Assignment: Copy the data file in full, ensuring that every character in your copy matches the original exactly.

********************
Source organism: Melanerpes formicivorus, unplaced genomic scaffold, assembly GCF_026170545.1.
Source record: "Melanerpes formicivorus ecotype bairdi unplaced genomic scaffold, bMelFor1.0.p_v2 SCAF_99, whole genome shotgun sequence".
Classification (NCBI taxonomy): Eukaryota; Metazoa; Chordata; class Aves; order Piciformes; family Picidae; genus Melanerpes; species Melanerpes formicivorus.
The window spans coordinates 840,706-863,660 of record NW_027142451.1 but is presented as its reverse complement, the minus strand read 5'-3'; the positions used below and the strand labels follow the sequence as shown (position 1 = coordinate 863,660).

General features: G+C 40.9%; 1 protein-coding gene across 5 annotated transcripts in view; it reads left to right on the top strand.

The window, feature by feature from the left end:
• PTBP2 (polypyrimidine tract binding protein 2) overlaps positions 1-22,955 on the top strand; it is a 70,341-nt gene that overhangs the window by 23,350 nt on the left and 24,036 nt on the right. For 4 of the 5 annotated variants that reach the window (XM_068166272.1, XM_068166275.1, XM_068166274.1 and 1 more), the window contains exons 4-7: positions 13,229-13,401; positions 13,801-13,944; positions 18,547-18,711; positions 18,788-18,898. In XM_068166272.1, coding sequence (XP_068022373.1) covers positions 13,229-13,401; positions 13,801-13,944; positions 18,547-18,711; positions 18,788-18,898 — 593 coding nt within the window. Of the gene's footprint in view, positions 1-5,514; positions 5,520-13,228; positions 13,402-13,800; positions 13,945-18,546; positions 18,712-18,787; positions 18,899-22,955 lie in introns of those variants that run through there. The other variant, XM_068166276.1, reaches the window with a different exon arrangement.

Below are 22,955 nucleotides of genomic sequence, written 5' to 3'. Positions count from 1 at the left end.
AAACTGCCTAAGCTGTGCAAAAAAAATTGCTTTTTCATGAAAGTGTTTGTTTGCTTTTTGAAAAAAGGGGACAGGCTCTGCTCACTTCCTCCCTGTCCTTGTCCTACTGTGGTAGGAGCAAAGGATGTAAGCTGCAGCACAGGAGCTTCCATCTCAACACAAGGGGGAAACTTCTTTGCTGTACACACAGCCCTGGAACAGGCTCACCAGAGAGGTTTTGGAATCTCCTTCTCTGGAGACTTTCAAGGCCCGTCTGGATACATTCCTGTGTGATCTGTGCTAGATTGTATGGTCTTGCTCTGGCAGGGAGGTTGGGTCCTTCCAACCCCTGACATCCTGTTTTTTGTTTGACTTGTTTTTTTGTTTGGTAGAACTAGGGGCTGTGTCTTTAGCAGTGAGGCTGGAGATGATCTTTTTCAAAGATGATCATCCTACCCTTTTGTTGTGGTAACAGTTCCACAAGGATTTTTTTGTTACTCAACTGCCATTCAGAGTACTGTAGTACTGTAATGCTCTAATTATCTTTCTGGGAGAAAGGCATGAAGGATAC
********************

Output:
Source organism: Melanerpes formicivorus, unplaced genomic scaffold, assembly GCF_026170545.1.
Source record: "Melanerpes formicivorus ecotype bairdi unplaced genomic scaffold, bMelFor1.0.p_v2 SCAF_99, whole genome shotgun sequence".
Classification (NCBI taxonomy): Eukaryota; Metazoa; Chordata; class Aves; order Piciformes; family Picidae; genus Melanerpes; species Melanerpes formicivorus.
The window spans coordinates 840,706-863,660 of record NW_027142451.1 but is presented as its reverse complement, the minus strand read 5'-3'; the positions used below and the strand labels follow the sequence as shown (position 1 = coordinate 863,660).

General features: G+C 40.9%; 1 protein-coding gene across 5 annotated transcripts in view; it reads left to right on the top strand.

The window, feature by feature from the left end:
• PTBP2 (polypyrimidine tract binding protein 2) overlaps positions 1-22,955 on the top strand; it is a 70,341-nt gene that overhangs the window by 23,350 nt on the left and 24,036 nt on the right. For 4 of the 5 annotated variants that reach the window (XM_068166272.1, XM_068166275.1, XM_068166274.1 and 1 more), the window contains exons 4-7: positions 13,229-13,401; positions 13,801-13,944; positions 18,547-18,711; positions 18,788-18,898. In XM_068166272.1, coding sequence (XP_068022373.1) covers positions 13,229-13,401; positions 13,801-13,944; positions 18,547-18,711; positions 18,788-18,898 — 593 coding nt within the window. Of the gene's footprint in view, positions 1-5,514; positions 5,520-13,228; positions 13,402-13,800; positions 13,945-18,546; positions 18,712-18,787; positions 18,899-22,955 lie in introns of those variants that run through there. The other variant, XM_068166276.1, reaches the window with a different exon arrangement.

Below are 22,955 nucleotides of genomic sequence, written 5' to 3'. Positions count from 1 at the left end.
AAACTGCCTAAGCTGTGCAAAAAAAATTGCTTTTTCATGAAAGTGTTTGTTTGCTTTTTGAAAAAAGGGGACAGGCTCTGCTCACTTCCTCCCTGTCCTTGTCCTACTGTGGTAGGAGCAAAGGATGTAAGCTGCAGCACAGGAGCTTCCATCTCAACACAAGGGGGAAACTTCTTTGCTGTACACACAGCCCTGGAACAGGCTCACCAGAGAGGTTTTGGAATCTCCTTCTCTGGAGACTTTCAAGGCCCGTCTGGATACATTCCTGTGTGATCTGTGCTAGATTGTATGGTCTTGCTCTGGCAGGGAGGTTGGGTCCTTCCAACCCCTGACATCCTGTTTTTTGTTTGACTTGTTTTTTTGTTTGGTAGAACTAGGGGCTGTGTCTTTAGCAGTGAGGCTGGAGATGATCTTTTTCAAAGATGATCATCCTACCCTTTTGTTGTGGTAACAGTTCCACAAGGATTTTTTTGTTACTCAACTGCCATTCAGAGTACTGTAGTACTGTAATGCTCTAATTATCTTTCTGGGAGAAAGGCATGAAGGATAC